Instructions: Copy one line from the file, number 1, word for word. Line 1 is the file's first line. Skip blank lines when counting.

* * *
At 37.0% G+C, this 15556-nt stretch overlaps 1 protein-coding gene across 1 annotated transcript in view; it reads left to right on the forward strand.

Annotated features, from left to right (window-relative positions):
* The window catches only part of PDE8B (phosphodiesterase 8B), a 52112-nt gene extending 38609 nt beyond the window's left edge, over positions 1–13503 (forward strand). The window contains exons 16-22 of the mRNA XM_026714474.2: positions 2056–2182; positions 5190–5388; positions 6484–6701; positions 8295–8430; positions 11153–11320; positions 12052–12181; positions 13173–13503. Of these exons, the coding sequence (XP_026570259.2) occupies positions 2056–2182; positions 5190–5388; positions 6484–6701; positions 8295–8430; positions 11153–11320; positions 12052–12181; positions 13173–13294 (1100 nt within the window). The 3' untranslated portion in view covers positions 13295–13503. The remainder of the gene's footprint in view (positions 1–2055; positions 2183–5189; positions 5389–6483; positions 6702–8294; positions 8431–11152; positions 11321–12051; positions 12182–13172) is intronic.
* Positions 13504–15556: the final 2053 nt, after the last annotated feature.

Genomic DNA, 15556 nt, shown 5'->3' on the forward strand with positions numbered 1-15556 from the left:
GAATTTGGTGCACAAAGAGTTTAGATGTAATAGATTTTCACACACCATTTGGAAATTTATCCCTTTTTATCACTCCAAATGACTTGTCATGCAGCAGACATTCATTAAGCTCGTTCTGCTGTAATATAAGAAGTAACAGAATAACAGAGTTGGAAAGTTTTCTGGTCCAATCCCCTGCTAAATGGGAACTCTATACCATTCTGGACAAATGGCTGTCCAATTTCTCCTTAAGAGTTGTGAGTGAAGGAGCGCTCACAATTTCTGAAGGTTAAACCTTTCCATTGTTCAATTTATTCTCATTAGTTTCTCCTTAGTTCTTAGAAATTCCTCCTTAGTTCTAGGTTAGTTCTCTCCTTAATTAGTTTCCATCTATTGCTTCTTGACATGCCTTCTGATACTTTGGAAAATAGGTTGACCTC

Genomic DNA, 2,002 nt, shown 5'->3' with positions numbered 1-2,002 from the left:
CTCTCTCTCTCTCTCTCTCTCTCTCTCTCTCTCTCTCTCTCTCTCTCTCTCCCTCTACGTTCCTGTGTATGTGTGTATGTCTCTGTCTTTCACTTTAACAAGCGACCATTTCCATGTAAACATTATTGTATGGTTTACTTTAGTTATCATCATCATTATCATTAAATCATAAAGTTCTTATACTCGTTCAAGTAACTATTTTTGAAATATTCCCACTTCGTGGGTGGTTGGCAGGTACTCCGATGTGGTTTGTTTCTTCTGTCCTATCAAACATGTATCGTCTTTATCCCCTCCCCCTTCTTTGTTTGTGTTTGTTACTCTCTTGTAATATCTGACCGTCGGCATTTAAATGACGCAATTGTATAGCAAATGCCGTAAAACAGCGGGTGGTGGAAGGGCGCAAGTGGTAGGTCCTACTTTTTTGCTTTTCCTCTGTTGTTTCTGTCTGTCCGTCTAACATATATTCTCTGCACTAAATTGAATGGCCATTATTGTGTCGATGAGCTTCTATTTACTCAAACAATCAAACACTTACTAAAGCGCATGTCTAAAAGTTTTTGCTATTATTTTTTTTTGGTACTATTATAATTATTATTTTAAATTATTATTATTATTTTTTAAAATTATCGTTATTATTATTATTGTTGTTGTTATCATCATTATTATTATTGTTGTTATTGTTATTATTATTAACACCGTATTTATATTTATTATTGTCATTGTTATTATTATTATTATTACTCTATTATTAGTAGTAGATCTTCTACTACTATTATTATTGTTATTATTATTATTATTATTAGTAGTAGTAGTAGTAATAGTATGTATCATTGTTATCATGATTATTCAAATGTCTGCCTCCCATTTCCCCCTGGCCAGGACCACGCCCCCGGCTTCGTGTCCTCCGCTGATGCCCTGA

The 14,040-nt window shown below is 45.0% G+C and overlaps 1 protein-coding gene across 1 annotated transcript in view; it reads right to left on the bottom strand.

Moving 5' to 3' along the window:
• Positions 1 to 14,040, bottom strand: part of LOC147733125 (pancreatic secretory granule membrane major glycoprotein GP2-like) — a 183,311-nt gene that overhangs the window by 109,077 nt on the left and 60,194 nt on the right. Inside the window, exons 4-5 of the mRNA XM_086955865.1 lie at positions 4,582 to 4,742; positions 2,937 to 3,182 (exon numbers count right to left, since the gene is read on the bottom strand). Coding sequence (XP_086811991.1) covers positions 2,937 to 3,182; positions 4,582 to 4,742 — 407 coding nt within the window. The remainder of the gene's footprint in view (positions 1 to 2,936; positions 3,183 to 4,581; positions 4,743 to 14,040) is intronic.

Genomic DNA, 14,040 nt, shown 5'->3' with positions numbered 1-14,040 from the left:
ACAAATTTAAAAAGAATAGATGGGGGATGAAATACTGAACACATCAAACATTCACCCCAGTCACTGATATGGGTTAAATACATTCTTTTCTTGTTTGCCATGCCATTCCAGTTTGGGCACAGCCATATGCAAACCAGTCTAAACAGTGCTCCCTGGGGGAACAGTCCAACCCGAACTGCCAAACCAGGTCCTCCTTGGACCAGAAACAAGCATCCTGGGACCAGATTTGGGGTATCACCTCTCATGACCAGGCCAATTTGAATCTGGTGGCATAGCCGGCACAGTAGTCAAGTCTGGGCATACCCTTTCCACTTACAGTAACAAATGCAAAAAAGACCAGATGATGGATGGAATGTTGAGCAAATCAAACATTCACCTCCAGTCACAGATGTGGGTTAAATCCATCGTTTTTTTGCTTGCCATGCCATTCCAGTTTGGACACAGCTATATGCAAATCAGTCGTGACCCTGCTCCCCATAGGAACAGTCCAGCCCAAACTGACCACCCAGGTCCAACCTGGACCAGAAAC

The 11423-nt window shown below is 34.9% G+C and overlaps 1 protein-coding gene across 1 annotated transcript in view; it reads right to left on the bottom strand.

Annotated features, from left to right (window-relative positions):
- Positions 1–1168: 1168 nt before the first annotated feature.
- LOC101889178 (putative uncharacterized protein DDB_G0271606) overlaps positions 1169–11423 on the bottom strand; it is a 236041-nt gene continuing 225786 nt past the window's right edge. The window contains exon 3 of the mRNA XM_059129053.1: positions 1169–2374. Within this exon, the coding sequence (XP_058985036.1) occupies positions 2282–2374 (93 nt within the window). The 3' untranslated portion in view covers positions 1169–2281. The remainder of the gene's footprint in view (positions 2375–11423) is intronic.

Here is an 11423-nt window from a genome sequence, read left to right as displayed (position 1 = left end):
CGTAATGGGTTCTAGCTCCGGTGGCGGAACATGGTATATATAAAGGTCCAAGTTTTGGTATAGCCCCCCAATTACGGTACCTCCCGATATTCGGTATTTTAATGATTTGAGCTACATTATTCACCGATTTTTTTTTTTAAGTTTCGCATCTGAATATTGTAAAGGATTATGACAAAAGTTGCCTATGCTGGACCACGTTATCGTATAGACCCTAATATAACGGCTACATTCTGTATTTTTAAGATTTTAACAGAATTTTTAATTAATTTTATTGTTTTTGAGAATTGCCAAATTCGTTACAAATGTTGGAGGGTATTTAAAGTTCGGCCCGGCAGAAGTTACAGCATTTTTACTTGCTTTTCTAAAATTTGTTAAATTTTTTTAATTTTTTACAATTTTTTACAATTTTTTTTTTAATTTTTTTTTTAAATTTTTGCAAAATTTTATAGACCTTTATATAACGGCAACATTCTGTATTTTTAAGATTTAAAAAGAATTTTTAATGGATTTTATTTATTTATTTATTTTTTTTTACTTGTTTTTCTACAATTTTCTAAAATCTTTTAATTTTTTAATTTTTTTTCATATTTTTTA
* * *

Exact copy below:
At 37.0% G+C, this 15556-nt stretch overlaps 1 protein-coding gene across 1 annotated transcript in view; it reads left to right on the forward strand.